Normally such a lack of experience is unsurprising. The department has gained a reputation as something of a ministerial backwater; a useful place to send problematic colleagues for some sobering time-out.

But these are not normal times.

As Brexit negotiations unfold, Defra will be central to establishing new, domestic policies for UK food and farming; sectors worth around £108bn to the economy and responsible for employing one in eight of the population.

In this context, Leadsom’s appointment seems, at best, a misguided attempt to make the architects of Brexit either live up to their promises or be seen to fail in the attempt.

At worst, May might actually think she is a good fit for the job. Leadsom’s one, water-tight credential – her commitment to opposing restraints on industry – certainly has its upsides for a Prime Minister in need of an alternative to the EU’s Common Agricultural Policy (CAP); a policy responsible for around 40 per cent the entire EU budget.

Why not leave such a daunting task in the hands of someone with an instinct for “abolishing” subsidies  thus freeing up money to spend elsewhere?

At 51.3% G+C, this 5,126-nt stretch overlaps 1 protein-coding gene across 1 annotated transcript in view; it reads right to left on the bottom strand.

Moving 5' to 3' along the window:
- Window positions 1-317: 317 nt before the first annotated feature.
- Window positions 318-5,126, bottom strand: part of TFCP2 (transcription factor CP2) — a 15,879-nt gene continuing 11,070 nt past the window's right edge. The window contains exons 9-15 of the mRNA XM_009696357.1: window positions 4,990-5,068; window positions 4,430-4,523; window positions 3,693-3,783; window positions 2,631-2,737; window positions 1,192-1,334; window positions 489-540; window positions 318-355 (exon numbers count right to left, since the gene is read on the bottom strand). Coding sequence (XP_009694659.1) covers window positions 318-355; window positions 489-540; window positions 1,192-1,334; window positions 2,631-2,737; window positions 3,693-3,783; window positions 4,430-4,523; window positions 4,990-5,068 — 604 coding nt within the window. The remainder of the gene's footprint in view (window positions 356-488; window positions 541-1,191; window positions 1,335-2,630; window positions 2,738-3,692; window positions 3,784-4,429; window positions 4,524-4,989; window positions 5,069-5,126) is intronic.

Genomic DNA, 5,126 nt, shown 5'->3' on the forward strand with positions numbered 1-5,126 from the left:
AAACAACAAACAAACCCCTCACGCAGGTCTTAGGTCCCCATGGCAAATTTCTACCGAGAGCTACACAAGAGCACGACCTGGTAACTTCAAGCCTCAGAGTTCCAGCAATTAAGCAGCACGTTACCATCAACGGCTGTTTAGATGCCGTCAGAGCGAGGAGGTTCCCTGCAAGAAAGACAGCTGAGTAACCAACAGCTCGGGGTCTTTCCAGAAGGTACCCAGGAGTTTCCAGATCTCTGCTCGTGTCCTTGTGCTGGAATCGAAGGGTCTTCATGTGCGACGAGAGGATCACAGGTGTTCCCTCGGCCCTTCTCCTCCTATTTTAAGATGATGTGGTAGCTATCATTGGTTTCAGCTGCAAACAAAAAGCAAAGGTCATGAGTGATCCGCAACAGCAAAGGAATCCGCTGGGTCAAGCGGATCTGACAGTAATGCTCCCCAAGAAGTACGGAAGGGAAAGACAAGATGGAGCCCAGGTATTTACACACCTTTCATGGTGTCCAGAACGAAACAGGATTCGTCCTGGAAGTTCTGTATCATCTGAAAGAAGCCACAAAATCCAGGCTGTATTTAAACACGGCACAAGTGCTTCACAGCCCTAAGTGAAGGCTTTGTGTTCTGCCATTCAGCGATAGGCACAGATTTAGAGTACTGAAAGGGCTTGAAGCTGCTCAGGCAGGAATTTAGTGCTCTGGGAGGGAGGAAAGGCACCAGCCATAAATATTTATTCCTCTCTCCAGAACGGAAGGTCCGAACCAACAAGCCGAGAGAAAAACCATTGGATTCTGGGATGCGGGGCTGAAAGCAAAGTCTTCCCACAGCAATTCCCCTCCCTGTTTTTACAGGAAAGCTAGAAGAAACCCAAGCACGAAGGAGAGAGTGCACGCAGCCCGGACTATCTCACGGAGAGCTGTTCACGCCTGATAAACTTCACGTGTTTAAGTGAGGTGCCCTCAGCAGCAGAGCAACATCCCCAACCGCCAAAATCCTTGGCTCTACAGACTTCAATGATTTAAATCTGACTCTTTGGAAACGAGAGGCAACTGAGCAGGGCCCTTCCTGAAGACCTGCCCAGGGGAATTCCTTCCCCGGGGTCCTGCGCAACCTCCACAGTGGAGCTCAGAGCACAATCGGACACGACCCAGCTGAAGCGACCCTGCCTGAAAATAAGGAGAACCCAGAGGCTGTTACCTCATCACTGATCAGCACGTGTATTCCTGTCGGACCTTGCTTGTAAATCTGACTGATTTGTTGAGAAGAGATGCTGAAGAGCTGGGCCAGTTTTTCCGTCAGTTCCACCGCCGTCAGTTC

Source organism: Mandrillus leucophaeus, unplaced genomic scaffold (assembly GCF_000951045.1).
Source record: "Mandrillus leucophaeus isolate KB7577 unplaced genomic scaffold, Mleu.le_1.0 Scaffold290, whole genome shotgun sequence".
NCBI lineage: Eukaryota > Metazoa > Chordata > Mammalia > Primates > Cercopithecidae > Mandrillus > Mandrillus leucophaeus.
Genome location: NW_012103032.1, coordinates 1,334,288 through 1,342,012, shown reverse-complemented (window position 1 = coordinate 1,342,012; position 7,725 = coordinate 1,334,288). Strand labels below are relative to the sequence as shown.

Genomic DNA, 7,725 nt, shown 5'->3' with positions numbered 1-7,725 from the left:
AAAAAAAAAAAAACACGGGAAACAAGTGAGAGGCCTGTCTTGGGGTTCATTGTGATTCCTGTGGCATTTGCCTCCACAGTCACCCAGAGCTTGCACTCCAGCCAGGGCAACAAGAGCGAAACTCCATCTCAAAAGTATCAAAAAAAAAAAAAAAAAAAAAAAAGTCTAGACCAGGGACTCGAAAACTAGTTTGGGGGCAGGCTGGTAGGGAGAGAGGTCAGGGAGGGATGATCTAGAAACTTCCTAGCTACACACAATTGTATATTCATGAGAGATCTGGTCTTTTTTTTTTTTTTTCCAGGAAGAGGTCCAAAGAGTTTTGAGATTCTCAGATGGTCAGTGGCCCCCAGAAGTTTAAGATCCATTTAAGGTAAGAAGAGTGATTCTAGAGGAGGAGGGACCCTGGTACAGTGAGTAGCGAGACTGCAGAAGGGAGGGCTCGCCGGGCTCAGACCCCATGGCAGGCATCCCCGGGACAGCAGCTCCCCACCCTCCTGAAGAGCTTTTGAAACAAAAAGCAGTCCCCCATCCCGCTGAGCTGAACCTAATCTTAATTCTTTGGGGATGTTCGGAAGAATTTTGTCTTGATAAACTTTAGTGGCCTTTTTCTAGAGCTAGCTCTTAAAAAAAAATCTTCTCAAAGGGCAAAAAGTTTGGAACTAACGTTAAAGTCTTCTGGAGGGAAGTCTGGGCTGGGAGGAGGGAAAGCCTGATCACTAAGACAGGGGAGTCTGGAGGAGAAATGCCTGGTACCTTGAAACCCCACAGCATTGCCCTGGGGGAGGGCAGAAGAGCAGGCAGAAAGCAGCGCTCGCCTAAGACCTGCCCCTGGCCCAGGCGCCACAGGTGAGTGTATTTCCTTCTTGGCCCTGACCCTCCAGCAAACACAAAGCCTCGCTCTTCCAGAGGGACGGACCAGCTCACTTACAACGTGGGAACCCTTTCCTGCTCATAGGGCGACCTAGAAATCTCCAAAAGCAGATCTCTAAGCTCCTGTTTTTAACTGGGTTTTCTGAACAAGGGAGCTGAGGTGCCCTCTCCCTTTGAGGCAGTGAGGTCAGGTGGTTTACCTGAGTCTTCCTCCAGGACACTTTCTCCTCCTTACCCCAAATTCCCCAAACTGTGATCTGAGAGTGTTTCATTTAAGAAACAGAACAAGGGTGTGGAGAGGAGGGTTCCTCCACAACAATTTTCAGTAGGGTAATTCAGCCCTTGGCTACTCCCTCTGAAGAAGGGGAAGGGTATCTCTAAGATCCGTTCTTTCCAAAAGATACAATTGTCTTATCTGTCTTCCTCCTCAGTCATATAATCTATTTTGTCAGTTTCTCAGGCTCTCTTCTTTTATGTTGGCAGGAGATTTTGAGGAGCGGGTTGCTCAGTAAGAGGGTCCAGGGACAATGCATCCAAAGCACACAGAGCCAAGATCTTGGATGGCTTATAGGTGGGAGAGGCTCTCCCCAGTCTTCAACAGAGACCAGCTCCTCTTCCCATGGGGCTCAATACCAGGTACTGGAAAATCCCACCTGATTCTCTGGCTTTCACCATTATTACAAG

As with most things to do with the EU, CAP has some major cons and some equally compelling pros. Take the fact that 80 per cent of CAP aid is paid out to the richest 25 per cent of farmers (most of whom are either landed gentry or vast, industrialised, mega-farmers). But then offset this against the provision of vital lifelines for some of the UK’s most conscientious, local and insecure of food producers.

The NFU told the New Statesman that there are many issues in need of urgent attention; from an improved Basic Payment Scheme, to guarantees for agri-environment funding, and a commitment to the 25-year TB eradication strategy. But that they also hope, above all, “that Mrs Leadsom will champion British food and farming. Our industry has a great story to tell”.

The construction of a new domestic agricultural policy is a once-in-a-generation opportunity for Britain to truly decide where its priorities for food and environment lie, as well as to which kind of farmers (as well as which countries) it wants to delegate their delivery.

In the context of so much uncertainty and such great opportunity, Leadsom has a tough job ahead of her. And no amount of “speaking as a mother” will change that.

India Bourke is the New Statesman's editorial assistant.